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Bankruptcy filings are continuing to decline, with fewer than 800,000 people filing in federal courts last year.
All bankruptcy cases are handled in federal courts, per the U.S. Bankruptcy Code.
Although 800,000 seems like a lot, it pales in comparison to the height of the economic collapse in September 2010, which saw nearly double the amount of filings, according to statistics released by the Administrative Office of the U.S. Courts. The number of bankruptcy filings in the 2016 calendar year was the lowest for any calendar year since 2006.
While it’s also the sixth consecutive year that bankruptcy filings have fallen, 2016 saw the decline at its slowest — 5.9 percent for the year. It was the first calendar year that the rate of annual decline was less than 10 percent.
By the numbers, here’s how bankruptcy filings broke down in 2016:
- 794,960 total bankruptcy filings for the 12-month period ending Dec. 31, 2016;
- 490,365 of those were Chapter 7;
- 296,655 were Chapter 13;
- 7,292 were Chapter 11;
- and 461 were Chapter 12.
The Fall of Bankruptcy Filings
Consecutive double-digit declines were the norm for 2015 and a few years prior — every reporting period since December 2011, the Administrative Office of the U.S. Courts reports.
Comparing 2016 to 2015 filings through Dec. 31, overall filings decreased 5.9 percent, while terminated cases decreased 7.1 percent and pending cases decreased 8.1 percent.
Those seeing the largest decrease in the amount of bankruptcy filings over 2015 numbers were those filing in the 9th Circuit — covering California, Arkansas, Arizona, Hawaii, Idaho, Montana, Nevada, Oregon, Washington, Guam and the Northern Mariana Islands — with 9.9 percent fewer cases. Meanwhile, the individual District with the largest decrease was in the 11th Circuit: Southern Florida recorded just over 18,000 bankruptcy filings in 2016, which was 22.3 percent fewer filings than 2015.
You can find more details of 2016 bankruptcy filings by county here.
Non-business vs. Business Bankruptcies
The Administrative Office of U.S. Courts classifies a bankruptcy case as non-business or business based on the nature of debt. Corporations or partnerships fall under business, or if debt related to the operation of a business predominates. Consumer debt or other debt that’s neither consumer nor business falls under non-business filings.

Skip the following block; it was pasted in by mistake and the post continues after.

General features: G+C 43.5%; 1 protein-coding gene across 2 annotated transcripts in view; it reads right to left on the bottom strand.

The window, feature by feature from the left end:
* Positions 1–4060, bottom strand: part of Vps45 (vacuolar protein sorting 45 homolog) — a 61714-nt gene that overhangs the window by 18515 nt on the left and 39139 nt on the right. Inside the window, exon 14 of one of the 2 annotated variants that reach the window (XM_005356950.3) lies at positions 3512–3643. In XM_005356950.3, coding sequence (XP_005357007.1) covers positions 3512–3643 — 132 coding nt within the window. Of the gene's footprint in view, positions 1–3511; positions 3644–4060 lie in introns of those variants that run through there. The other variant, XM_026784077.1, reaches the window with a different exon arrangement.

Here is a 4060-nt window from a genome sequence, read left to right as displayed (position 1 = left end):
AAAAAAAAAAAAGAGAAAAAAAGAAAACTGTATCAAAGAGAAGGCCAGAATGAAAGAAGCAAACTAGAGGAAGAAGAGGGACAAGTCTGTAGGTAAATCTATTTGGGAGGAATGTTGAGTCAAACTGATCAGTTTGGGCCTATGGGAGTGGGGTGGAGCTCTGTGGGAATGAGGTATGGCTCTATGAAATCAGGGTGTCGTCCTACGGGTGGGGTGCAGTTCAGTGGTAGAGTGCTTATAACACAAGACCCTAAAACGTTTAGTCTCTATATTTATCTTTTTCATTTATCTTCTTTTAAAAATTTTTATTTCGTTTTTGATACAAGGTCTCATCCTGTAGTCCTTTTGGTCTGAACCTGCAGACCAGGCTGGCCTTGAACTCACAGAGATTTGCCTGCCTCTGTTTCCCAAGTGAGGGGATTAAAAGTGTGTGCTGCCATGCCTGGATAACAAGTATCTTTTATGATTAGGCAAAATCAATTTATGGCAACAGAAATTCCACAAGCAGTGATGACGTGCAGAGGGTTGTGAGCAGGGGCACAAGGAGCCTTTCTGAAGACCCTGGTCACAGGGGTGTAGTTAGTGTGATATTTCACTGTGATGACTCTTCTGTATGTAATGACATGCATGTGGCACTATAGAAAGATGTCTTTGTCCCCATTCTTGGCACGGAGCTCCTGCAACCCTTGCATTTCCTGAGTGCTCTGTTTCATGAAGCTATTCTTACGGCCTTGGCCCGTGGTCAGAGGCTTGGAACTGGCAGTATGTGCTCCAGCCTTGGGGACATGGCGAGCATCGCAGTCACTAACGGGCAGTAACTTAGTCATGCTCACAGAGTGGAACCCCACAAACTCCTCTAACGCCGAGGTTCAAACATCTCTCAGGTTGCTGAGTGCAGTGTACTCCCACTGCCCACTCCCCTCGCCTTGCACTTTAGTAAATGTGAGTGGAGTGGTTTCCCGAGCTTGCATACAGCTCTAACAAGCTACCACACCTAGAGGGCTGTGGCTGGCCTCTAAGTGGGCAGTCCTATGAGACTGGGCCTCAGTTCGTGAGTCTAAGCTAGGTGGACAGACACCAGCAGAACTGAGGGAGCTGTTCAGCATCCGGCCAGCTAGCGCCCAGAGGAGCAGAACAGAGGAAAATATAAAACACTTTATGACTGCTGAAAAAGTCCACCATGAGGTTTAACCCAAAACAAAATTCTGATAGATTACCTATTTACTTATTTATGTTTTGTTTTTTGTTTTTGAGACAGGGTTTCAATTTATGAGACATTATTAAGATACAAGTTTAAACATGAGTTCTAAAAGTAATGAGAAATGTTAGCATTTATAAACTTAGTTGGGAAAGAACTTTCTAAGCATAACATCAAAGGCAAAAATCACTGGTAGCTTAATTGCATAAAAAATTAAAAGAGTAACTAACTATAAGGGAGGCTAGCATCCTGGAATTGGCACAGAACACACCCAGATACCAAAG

Most bankruptcy filings are non-business. In 2016, that total number was 770,846, with 475,332 of those cases Chapter 7 bankruptcies. Chapter 13 non-business filings followed at 294,396, and Chapter 11 at 1,118.
Meanwhile, 24,114 business bankruptcy filings in the U.S. were recorded last year, with Chapter 7 also the majority (15,033). Chapter 11 business cases totaled 6,174, with Chapter 13 following at 2,259 and Chapter 12 at 461.
The largest of the Circuits, the 9th Circuit, recorded 132,347 bankruptcy filings in 2016, split among 127,595 non-business and 4,752 business.
Why is Chapter 7 So Popular?
The stats don’t lie — Chapter 7 is the most popular way to file bankruptcy. But why?
Chapter 7 is one of the most popular ways individuals can file for bankruptcy (the others are Chapter 13 and 11), while businesses can file for Chapter 7 or 11 to reorganize. Less common are Chapter 9, when municipalities need to reorganize; Chapter 12, which provides debt relief to family farmers and fishermen; and Chapter 15, which involve parties from more than one country.
Chapter 7 is often the preferred filing because it involves no repayment of debt. While a debtor must be prepared to lose property and/or subject it to liens and mortgages, their bankruptcy trustee will take care of gathering and selling any nonexempt assets and use the proceeds to pay creditors back. Most people who file bankruptcy can use exemption laws to their benefit and retain their property.
To qualify for relief, debtors must pass the means test if they have above-average income based on similarly situated individuals in their state. An individual also must receive credit counseling months before filing for Chapter 7 (with few exceptions), and cannot file under Chapter 7 or any chapter if a prior bankruptcy petition recently was dismissed by the court or debtor.
While individuals can file for bankruptcy without a lawyer — called filing pro se — it’s highly recommended to use a lawyer’s services, as bankruptcy has long-term financial and legal consequences.
While a bankruptcy discharge releases debtors from personal liability for most debts, Chapter 7 discharge is subject to many exceptions, which may require legal counsel before filing.
The good news is, though the Administrative Office of U.S. Courts reports individual debtors receive a discharge in more than 99 percent of Chapter 7 cases.
If you need the help of a lawyer, we can find one to win your bankruptcy case. Contact us today for a free debt evaluation 24/7 at (877) 280-4299.